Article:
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Really virtual finance

By davebirch posted Feb 3 2006 at 11:26 PM

At the 2005 Digital Money Forum, many of the delegates were genuinely astonished by Richard Bartle’s presentation on “real money trade” (RMTs) in virtual worlds.

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These are big money.  A current favourite is The World of Warcraft.  This grossed $500m worldwide in 2005, more than most hit movies ever take at the box office!  He also pointed out that the virtual worlds based in the US and Europe, such as Sony’s Everquest, are small in comparison to their Asian cousins: South Korea’s Lineage II, for example, currently has three million players (who pay around £15 per month).  And the boundary with the real world is getting blurred, especially for “traditional” financial service providers.  Because virtual worlds are where the next generation of customers are.  In fact, Wells Fargo have recently bought one of the islands in There (now renamed Stagecoach Island) to “teach young adults important lessons in financial literacy”.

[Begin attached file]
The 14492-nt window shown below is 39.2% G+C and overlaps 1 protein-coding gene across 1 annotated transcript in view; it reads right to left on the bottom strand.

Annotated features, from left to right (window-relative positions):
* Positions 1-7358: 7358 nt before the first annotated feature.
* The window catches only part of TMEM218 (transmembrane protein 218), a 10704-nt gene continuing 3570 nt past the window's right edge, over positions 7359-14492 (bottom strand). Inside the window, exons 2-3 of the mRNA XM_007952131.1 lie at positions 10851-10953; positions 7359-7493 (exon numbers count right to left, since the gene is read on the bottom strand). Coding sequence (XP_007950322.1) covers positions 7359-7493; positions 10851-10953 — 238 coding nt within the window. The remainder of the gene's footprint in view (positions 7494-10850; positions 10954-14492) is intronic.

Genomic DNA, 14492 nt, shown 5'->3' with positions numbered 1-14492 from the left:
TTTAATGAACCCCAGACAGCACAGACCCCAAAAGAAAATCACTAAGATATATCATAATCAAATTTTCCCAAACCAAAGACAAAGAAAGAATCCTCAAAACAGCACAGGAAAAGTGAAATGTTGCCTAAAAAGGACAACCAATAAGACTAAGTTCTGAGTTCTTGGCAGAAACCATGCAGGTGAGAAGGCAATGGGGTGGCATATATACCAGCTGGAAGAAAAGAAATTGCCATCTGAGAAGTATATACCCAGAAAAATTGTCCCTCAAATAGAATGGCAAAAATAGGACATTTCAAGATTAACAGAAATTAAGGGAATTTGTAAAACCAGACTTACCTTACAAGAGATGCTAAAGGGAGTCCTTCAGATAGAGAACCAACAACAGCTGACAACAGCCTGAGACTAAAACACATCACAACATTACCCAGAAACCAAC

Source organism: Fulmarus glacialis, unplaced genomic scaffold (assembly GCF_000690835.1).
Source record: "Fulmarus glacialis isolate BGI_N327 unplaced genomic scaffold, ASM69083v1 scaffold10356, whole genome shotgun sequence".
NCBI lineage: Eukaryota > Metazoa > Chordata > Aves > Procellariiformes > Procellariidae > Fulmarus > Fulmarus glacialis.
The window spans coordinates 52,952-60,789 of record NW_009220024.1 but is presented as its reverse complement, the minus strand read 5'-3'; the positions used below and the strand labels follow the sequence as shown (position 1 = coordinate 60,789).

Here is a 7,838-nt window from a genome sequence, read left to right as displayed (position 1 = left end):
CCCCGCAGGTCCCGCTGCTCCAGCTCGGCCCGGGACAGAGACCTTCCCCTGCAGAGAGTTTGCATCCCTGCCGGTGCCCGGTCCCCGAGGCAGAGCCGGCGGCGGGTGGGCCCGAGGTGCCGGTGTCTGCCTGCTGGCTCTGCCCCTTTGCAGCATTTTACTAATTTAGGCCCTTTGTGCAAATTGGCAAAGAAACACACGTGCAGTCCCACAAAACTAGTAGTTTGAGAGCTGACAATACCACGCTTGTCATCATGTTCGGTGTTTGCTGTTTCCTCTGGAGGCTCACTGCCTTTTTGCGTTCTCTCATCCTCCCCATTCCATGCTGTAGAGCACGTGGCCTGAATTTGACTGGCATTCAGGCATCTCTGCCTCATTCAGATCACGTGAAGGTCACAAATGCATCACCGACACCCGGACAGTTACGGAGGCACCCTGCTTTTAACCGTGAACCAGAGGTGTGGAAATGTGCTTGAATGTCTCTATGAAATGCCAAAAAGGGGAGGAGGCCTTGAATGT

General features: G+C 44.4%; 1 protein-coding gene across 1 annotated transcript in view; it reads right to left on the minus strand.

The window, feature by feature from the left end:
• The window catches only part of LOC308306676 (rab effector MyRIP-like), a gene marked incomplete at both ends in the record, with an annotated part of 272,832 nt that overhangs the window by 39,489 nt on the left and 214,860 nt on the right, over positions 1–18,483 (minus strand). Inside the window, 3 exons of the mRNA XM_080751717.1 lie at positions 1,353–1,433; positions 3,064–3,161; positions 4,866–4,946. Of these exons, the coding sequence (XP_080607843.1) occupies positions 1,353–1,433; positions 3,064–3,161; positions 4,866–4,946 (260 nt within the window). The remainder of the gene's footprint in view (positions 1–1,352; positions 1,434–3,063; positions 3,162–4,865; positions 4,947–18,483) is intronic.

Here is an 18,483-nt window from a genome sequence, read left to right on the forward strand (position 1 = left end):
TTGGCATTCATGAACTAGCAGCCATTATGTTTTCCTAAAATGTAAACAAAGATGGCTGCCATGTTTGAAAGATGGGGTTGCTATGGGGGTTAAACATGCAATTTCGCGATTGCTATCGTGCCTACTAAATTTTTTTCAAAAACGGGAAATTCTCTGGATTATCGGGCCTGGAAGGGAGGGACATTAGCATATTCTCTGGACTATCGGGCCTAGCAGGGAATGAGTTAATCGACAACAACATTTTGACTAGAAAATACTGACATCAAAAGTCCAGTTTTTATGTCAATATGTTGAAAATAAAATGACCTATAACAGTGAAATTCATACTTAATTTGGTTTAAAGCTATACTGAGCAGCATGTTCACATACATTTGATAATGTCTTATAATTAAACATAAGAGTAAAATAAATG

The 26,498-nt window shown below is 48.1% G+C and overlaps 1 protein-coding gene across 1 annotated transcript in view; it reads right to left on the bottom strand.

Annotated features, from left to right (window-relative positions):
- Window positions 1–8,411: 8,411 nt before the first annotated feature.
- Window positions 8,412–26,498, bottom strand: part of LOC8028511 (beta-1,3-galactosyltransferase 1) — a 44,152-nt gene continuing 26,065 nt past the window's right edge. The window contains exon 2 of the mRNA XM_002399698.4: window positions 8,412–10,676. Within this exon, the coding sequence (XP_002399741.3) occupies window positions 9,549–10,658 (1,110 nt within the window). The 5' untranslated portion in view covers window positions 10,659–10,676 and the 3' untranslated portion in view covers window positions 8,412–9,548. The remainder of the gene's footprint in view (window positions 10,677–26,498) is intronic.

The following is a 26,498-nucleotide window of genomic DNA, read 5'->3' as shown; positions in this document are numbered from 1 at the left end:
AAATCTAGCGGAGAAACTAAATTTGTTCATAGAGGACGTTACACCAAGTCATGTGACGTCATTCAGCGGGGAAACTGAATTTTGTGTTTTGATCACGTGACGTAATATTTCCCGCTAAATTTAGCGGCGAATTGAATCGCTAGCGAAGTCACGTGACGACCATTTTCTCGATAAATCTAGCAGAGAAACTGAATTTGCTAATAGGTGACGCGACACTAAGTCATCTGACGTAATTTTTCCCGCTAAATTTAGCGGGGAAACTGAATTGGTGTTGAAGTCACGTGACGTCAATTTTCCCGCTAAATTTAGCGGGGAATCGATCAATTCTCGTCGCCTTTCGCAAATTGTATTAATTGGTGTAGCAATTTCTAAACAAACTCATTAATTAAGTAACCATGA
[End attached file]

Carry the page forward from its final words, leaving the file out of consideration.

The economist Edward Castronova, known as the first person to study virtual economies, famously calculated that the GNP per capita of Norrath, the imaginary world in Everquest, was somewhere between Bulgaria and Russia.  Avatars from Everquest trade for hundreds of dollars and there is a ready market for magic swords and the like.  There’s also an F/X market in platinum pieces (the currency used in Everquest).  Hong Kong-based IGE is one of the biggest virtual currency dealers and they have spent $25 million buying up rivals to the point where they claim to have half of the market.  At some point, banks will have to take notice: why shouldn’t my bank offer me Platinum Pieces as well as Euros?  And if it does, how far away are futures and other derivatives? Come to that, how far away is the FSA?

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